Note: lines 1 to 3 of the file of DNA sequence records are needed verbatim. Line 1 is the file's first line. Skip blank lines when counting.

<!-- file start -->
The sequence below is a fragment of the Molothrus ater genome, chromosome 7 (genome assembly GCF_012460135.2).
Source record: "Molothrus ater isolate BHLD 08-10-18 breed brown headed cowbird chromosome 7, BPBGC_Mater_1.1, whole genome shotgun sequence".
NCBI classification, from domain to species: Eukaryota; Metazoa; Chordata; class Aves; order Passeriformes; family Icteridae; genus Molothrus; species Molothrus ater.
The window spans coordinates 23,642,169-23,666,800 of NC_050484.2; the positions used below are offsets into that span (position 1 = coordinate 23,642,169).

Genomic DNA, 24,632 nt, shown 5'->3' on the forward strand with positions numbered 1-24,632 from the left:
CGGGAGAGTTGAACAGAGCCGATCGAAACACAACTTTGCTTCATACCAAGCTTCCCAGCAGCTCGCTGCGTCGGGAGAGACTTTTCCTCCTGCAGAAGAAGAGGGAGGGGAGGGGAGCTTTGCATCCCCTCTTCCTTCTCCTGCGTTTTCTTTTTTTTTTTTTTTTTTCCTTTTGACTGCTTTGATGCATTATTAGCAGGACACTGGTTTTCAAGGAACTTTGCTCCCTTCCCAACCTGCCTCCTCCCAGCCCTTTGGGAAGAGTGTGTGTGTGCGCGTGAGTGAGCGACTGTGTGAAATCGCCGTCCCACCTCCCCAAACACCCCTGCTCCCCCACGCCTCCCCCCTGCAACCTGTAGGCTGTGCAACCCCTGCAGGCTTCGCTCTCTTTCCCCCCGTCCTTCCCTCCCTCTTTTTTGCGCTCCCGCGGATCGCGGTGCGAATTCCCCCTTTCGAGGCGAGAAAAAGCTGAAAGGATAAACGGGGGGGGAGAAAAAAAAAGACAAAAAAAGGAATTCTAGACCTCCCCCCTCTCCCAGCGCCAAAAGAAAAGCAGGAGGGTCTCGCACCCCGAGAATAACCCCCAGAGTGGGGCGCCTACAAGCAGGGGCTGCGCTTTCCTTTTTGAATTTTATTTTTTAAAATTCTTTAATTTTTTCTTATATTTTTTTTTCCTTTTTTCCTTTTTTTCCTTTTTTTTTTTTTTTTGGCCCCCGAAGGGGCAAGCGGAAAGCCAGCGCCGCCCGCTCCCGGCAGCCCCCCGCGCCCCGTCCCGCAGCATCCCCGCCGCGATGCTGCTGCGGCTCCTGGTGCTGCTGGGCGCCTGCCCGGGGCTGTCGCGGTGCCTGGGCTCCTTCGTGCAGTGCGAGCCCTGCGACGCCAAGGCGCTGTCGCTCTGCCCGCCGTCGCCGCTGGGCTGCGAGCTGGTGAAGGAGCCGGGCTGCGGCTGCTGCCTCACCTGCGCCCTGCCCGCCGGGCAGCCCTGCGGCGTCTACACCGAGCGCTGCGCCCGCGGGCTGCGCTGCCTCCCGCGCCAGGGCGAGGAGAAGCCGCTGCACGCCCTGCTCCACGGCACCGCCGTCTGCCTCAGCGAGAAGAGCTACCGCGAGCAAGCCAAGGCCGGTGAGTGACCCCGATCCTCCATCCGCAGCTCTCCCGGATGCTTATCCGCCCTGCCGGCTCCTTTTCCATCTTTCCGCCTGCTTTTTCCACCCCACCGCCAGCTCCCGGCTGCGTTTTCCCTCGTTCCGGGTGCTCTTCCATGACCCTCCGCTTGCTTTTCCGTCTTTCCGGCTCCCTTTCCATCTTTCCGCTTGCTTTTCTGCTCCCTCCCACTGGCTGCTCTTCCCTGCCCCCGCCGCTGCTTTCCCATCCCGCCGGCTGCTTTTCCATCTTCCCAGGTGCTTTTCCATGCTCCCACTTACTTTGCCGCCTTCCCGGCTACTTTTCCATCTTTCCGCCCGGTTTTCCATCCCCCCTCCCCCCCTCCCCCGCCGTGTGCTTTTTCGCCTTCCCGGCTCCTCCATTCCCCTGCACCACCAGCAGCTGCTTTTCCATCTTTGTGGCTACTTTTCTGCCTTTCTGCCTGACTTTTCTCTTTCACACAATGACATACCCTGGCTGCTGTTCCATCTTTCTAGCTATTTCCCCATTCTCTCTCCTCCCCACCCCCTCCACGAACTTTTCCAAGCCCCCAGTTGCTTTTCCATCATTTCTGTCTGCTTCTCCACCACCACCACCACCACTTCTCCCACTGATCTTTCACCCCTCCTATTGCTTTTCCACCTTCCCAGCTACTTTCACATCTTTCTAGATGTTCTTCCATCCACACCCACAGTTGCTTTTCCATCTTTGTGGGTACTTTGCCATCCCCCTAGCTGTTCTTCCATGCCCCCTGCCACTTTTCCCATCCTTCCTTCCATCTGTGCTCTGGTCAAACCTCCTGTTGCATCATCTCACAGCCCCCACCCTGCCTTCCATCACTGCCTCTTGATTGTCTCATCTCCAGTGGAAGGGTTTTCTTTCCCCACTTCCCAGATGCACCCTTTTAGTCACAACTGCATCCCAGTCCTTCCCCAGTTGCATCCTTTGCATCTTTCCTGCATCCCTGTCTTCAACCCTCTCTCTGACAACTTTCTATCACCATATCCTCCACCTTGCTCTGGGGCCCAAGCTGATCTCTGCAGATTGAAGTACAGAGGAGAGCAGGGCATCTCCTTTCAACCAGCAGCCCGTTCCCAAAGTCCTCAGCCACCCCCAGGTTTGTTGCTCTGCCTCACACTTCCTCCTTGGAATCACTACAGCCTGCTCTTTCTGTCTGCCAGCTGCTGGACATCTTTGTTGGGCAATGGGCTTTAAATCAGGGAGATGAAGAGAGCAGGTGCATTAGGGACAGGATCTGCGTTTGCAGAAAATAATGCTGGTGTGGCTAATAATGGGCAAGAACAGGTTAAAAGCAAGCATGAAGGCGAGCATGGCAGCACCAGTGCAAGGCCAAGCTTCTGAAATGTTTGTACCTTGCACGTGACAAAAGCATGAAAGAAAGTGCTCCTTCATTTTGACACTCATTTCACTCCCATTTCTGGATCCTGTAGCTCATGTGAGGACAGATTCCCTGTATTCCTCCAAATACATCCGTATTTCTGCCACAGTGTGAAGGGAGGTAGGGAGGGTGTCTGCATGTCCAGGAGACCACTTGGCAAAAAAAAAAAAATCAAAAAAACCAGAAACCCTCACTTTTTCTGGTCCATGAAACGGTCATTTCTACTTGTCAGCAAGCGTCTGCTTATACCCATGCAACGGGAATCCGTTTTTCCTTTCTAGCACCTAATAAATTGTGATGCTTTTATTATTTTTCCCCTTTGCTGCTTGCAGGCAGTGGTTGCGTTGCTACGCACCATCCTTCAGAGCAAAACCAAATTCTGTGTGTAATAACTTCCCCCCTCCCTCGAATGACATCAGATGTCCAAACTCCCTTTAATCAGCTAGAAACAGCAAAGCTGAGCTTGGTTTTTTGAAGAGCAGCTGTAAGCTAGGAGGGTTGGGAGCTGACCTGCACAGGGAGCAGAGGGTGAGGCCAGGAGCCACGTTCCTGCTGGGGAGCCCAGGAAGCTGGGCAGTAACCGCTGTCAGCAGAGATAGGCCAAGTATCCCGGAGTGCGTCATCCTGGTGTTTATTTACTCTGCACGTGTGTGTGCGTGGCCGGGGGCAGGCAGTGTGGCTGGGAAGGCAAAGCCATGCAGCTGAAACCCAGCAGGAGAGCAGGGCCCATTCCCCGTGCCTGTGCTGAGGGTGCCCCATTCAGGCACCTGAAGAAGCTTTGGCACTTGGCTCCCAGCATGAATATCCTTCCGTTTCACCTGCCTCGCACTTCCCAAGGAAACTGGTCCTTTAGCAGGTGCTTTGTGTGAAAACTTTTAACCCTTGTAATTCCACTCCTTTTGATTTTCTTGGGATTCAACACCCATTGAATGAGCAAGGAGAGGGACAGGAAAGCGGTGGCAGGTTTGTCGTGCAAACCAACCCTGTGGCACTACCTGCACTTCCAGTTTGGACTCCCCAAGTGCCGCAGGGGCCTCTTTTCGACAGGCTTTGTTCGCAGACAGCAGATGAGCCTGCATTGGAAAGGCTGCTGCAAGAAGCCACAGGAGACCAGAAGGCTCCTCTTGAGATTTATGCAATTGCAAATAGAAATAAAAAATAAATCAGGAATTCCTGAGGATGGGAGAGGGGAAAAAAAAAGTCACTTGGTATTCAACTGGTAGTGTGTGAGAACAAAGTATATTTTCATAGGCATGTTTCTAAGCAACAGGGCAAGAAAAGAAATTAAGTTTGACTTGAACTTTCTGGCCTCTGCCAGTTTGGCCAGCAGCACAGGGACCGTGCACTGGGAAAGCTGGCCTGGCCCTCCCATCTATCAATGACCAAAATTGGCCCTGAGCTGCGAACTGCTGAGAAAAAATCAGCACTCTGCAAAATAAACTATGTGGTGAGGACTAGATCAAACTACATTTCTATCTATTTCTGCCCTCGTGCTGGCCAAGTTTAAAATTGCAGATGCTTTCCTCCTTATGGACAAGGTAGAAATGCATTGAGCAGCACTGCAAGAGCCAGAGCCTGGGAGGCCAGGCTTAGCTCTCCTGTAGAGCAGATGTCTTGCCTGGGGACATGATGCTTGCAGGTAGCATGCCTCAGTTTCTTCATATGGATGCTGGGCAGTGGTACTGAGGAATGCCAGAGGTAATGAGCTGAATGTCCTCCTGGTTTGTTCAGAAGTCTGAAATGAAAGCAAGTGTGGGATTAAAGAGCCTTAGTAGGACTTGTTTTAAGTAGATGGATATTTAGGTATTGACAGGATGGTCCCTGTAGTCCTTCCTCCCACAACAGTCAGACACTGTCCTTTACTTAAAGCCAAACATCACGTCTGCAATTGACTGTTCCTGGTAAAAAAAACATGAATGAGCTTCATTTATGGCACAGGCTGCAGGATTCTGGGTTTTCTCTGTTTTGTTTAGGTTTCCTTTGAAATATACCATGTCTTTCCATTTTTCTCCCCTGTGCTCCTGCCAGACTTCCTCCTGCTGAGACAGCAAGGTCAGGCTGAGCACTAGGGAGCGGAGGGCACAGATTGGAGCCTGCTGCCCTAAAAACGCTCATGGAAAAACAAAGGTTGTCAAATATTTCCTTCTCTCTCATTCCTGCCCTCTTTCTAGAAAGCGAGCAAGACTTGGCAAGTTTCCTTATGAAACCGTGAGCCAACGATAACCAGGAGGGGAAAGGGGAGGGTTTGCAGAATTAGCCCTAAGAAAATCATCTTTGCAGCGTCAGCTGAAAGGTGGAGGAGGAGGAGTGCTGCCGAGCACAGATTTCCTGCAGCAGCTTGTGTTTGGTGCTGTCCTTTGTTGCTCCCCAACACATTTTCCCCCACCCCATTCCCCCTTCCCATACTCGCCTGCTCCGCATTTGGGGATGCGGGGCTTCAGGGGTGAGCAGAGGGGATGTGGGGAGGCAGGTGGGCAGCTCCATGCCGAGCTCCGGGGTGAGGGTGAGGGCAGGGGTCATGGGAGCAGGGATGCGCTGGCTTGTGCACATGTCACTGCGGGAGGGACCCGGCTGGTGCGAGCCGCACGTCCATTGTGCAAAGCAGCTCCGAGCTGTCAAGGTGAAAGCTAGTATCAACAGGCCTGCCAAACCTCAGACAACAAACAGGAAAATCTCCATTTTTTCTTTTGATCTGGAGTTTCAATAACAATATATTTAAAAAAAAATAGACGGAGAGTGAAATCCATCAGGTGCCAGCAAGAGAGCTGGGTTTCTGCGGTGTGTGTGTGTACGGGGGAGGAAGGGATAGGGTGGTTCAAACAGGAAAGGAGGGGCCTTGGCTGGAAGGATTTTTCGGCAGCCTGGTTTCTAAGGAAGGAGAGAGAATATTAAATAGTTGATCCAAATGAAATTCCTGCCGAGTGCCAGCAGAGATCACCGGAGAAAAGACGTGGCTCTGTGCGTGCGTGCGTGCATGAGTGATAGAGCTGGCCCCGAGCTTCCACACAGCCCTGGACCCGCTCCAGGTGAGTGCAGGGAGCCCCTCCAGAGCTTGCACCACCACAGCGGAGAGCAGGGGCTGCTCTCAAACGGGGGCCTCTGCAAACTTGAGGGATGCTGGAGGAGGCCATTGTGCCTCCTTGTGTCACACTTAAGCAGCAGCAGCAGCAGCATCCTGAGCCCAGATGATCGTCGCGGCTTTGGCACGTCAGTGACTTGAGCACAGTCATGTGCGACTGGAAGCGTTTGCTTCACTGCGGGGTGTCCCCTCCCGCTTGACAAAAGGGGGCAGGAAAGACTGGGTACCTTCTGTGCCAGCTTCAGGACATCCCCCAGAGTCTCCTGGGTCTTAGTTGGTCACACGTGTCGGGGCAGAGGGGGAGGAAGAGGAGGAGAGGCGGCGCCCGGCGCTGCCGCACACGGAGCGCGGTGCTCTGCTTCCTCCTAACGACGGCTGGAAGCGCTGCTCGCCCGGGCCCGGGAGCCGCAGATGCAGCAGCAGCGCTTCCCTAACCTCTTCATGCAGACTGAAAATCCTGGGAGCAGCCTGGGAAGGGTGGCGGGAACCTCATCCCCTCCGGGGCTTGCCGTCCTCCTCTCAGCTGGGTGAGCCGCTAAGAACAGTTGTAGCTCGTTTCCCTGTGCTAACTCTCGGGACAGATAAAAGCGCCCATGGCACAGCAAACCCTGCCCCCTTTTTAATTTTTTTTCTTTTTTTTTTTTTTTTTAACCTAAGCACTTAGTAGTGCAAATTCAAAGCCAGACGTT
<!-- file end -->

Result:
The sequence below is a fragment of the Molothrus ater genome, chromosome 7 (genome assembly GCF_012460135.2).
Source record: "Molothrus ater isolate BHLD 08-10-18 breed brown headed cowbird chromosome 7, BPBGC_Mater_1.1, whole genome shotgun sequence".
NCBI classification, from domain to species: Eukaryota; Metazoa; Chordata; class Aves; order Passeriformes; family Icteridae; genus Molothrus; species Molothrus ater.